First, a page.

New computer model promises detailed picture of worldwide climate

July 01, 2002

BOULDER--Capping two years of research, a nationwide group of over 100 scientists has created a powerful new computer model of the Earth's climate. The model surpasses previous efforts by successfully incorporating the impact of such variables as ocean currents and changes in land-surface temperatures.

Researchers will use the model, called CCSM-2 (Community Climate System Model, version 2) to probe how our climate works and to experiment with "what-if" scenarios to predict what our climate may be like in the future. The model will also look at past climate. For example, researchers plan to perform an extended, multicentury simulation of past shifts in the climate's equilibrium.

The model's increased capabilities will permit new types of studies, such as the "Flying Leap Experiment," which will track fossil fuel carbon emissions as they are dissolved in the oceans and subsequently released back into the atmosphere.

Jeffrey Kiehl, a key leader in development of the model at the National Center for Atmospheric Research, expects the CCSM-2 to play an integral role in the next climate assessment by the Intergovernmental Panel on Climate Change, the international organization that issues periodic assessments of global climate change.

Based at NCAR, the model is funded by the National Science Foundation and the Department of Energy.

"The model is better [than its earlier version] at simulating phenomena with worldwide climate implications, such as El Niño," says Kiehl. "The new version has higher spatial resolution in both oceans and sea ice, and the atmosphere is represented by a larger number of vertical layers."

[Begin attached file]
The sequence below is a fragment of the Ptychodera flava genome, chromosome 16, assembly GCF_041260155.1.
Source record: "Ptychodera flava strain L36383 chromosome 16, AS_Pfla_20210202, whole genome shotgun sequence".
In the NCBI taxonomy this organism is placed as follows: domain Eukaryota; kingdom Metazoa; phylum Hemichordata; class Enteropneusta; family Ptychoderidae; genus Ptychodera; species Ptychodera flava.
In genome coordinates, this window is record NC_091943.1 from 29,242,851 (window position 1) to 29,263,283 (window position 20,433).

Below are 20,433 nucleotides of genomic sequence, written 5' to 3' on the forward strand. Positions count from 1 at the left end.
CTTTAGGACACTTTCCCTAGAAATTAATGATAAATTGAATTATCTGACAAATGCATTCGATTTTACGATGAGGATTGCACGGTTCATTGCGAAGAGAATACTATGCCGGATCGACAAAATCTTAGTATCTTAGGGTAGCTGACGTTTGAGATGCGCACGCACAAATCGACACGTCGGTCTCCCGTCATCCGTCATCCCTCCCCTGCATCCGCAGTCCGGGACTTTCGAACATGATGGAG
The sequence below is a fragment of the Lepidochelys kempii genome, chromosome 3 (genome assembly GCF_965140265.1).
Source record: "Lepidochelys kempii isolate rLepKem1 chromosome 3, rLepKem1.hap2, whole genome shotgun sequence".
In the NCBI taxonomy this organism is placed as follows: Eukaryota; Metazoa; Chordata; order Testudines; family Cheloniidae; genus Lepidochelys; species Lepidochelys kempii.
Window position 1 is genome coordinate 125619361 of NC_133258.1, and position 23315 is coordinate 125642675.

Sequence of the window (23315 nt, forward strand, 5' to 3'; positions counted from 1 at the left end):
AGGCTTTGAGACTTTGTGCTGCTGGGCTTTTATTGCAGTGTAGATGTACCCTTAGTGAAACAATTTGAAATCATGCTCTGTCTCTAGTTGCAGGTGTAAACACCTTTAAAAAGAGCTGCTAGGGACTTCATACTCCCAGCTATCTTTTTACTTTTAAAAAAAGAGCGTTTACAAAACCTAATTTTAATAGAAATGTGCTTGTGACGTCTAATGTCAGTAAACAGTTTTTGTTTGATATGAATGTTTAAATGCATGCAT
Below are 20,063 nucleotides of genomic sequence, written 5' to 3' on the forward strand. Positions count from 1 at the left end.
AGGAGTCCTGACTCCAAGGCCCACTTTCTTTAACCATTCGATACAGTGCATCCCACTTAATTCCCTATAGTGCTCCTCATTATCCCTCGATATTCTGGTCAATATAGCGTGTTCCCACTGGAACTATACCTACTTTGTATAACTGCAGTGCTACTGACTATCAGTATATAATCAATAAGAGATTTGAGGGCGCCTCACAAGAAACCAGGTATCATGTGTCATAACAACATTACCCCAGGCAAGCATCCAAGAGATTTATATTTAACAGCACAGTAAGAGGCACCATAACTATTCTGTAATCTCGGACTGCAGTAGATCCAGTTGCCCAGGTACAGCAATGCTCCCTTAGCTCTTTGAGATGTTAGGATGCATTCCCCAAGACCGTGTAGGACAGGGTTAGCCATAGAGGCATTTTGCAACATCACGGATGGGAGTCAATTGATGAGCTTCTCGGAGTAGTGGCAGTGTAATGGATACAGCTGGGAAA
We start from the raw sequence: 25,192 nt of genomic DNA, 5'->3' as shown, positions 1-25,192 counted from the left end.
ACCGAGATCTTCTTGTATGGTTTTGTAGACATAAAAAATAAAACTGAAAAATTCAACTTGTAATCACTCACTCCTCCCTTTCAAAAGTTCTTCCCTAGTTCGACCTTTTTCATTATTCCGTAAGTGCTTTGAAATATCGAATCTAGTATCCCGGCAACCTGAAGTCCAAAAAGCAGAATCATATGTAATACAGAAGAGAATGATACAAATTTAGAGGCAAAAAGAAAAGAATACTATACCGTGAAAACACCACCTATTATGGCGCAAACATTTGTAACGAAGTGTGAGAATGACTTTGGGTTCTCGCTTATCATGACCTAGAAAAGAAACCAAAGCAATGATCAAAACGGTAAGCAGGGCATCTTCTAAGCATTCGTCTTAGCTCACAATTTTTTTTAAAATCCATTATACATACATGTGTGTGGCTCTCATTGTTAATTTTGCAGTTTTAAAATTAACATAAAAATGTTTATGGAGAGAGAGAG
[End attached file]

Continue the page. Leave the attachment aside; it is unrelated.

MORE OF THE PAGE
To achieve the extensive modifications in the latest version, which was released last month, scientists applied the model to specific problems. For example, they weighed the climatic impacts of past volcanic eruptions, fluctuations in ocean salinity, changes in land vegetation, and the thickness of sea ice. The resulting model has far more data than the earlier version, allowing scientists to make more detailed climate projections.

"A coordinated community activity on this scale is rare in the climate sciences," says Kiehl. The contributors worked in groups on land, ocean, sea ice, and other components of the model toward the single, common goal of capturing the Earth's climate system. It was truly a collaborative effort."

Since 1983, NCAR scientists have been refining global climate models that are freely available to researchers worldwide. CCSM-2, which supercedes the first CCSM created in 1998, will be used to produce improved simulations of average climate and climate variability.

Richard Anthes, president of the University Corporation for Atmospheric Research (which manages and operates NCAR) says: "The CCSM effort is a great example of the trend towards increasing collaboration among research institutions on complex and important scientific problems."
-end-
NCAR's primary sponsor is the National Science Foundation.

On the Web:

More information about CCSM can be found at http://www.ccsm.ucar.edu.

Researchers interested in working with the model's data can find it on the Web at http://www.ccsm.ucar.edu/experiments/ccsm2.0.